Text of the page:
Ten years ago, if a child had an allergy to milk or eggs, strict avoidance was considered the only remedy. Physicians believed that most children outgrew these allergies at an early age and that it was best to avoid all problem foods until then. But within the past five years, that wisdom has started to change. Whereas earlier studies showed that three-fourths of children outgrew their milk allergy by the age of 3, in 2007, a study conducted by the Johns Hopkins Children’s Center revealed that not even half outgrew the allergy by age 8. In a similar study of children with egg allergy, the Johns Hopkins researchers found that even fewer children (37 percent) outgrew their allergy by age 10. “We published a number of studies showing that fewer outgrow [milk and egg allergy] than we previously thought. And that the rate of outgrowing it was a lot slower than what was shown in some studies back in the 1980s,” says Robert Wood, professor of pediatric allergy and immunology at the School of Medicine and the lead investigator of the 2007 studies. Practicing strict avoidance gets trickier as children get older—they start school, they attend birthday parties, they spend time in the homes of friends. Opportunities for exposure multiply, which can be especially dangerous for children who have severe allergic reactions. With many children taking eight or 10 years to outgrow an allergy, the wait-and-see approach no longer seemed best. What’s more, says Wood, researchers wondered if avoidance—the very practice intended to help children outgrow food allergies—might have been contributing to the problem. “We’d actually become concerned that some of our data looked worse than it might have been because we were practicing only strict avoidance when we published these studies,” he says.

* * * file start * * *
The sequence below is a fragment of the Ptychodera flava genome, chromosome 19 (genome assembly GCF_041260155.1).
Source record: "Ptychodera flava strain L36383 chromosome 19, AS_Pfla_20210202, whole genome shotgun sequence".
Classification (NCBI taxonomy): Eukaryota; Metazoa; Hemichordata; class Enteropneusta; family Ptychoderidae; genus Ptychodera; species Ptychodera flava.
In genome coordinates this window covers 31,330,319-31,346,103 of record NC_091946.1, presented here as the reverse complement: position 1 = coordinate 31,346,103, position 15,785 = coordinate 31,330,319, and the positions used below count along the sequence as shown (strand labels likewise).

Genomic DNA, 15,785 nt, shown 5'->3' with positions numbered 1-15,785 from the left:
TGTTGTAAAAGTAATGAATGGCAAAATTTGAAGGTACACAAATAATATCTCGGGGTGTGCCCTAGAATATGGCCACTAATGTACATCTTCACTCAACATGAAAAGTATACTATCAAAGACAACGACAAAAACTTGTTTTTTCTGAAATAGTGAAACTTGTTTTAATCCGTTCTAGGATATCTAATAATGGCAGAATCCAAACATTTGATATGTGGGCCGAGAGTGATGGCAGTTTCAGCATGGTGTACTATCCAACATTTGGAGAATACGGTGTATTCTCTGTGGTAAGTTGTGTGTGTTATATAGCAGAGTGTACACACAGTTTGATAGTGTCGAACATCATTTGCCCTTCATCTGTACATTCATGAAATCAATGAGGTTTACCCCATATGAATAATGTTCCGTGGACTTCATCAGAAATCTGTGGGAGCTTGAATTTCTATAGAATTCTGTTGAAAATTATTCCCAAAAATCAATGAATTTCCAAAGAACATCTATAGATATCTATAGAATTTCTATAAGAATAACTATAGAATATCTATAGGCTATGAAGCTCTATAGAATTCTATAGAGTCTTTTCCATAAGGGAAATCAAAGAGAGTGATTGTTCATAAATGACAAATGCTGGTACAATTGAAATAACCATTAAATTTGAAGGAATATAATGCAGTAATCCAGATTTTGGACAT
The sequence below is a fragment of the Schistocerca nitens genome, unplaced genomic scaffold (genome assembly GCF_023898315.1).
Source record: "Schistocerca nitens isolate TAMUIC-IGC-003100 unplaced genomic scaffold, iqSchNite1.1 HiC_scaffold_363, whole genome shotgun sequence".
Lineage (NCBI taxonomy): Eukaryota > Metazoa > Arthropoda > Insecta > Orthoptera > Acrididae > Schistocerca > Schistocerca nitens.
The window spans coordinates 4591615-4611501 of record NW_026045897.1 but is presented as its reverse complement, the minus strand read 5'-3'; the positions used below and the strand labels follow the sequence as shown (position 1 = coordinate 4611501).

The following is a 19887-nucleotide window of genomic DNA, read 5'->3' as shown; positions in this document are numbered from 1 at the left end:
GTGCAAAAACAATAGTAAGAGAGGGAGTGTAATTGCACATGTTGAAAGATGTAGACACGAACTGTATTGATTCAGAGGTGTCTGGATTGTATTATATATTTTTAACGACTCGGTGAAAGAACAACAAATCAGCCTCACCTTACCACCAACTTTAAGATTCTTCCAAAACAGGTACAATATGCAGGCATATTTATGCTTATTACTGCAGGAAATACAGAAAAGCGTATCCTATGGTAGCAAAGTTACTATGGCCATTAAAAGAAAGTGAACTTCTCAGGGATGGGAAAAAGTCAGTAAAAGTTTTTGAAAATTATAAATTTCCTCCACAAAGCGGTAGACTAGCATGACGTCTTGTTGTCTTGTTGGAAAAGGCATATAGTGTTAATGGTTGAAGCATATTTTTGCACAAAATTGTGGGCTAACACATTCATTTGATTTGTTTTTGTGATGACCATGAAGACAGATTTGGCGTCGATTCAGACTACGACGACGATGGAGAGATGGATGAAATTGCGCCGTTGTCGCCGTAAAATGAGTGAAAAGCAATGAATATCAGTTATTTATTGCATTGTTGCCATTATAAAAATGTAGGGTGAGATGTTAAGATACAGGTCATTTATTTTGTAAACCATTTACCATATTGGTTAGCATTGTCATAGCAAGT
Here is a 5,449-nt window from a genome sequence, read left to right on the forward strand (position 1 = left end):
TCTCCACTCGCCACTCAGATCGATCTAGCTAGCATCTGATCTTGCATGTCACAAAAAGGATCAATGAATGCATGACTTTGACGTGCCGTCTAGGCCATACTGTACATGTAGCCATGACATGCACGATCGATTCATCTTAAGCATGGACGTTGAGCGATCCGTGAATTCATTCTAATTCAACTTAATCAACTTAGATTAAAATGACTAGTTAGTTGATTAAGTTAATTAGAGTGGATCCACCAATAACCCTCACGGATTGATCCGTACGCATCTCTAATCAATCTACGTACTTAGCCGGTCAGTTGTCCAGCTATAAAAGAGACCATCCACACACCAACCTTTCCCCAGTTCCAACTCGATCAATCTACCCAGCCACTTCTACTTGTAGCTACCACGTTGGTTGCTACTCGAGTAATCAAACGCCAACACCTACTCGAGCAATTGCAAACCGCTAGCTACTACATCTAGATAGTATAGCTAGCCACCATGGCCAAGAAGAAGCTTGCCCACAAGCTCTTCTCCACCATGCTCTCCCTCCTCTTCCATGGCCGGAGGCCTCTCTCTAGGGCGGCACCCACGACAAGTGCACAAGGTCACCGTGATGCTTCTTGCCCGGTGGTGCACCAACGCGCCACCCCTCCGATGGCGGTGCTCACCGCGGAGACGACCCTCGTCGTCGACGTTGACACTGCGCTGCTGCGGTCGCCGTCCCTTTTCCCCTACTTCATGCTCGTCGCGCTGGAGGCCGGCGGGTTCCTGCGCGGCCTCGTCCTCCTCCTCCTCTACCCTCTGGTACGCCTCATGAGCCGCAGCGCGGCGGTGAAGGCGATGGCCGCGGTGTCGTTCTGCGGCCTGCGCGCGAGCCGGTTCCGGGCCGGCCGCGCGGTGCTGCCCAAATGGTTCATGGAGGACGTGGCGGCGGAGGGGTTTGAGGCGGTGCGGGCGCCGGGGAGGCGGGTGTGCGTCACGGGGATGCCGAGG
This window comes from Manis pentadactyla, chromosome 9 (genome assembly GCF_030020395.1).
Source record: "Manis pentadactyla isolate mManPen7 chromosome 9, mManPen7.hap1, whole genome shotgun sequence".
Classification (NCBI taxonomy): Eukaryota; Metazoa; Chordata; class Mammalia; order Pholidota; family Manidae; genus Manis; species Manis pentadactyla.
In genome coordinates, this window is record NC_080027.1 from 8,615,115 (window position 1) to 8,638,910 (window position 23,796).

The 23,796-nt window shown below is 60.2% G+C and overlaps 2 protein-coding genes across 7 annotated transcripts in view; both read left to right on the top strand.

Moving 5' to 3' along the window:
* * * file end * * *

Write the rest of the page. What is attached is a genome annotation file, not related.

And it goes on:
In the past several years, Wood says, researchers have begun taking a different tack with milk and egg allergies. New approaches, in which children are given foods containing milk or eggs that have been extensively heated (which breaks down the allergens sufficiently), have shown promise in helping some children build tolerance to those foods and outgrow the allergy more quickly. The new approach isn’t for everyone—between 25 and 50 percent of kids will have severe reactions even to the baked form of milk or eggs—but it’s represented a big change for others. “For the families who are doing this, it is sort of a life-changing concept because they go from reading every label on every loaf of bread or box of crackers, or fearing every birthday cake, to actually recognizing that their child is not at risk as long as that protein has been fully heated,” says Wood. “Literally 10 years ago, we didn’t recommend that anyone with milk or egg allergy eat that food because we thought that strict avoidance was the better way to outgrow a food allergy. In addition to making life so much easier, now it’s become more clear that having this exposure is much more likely to be beneficial than harmful.”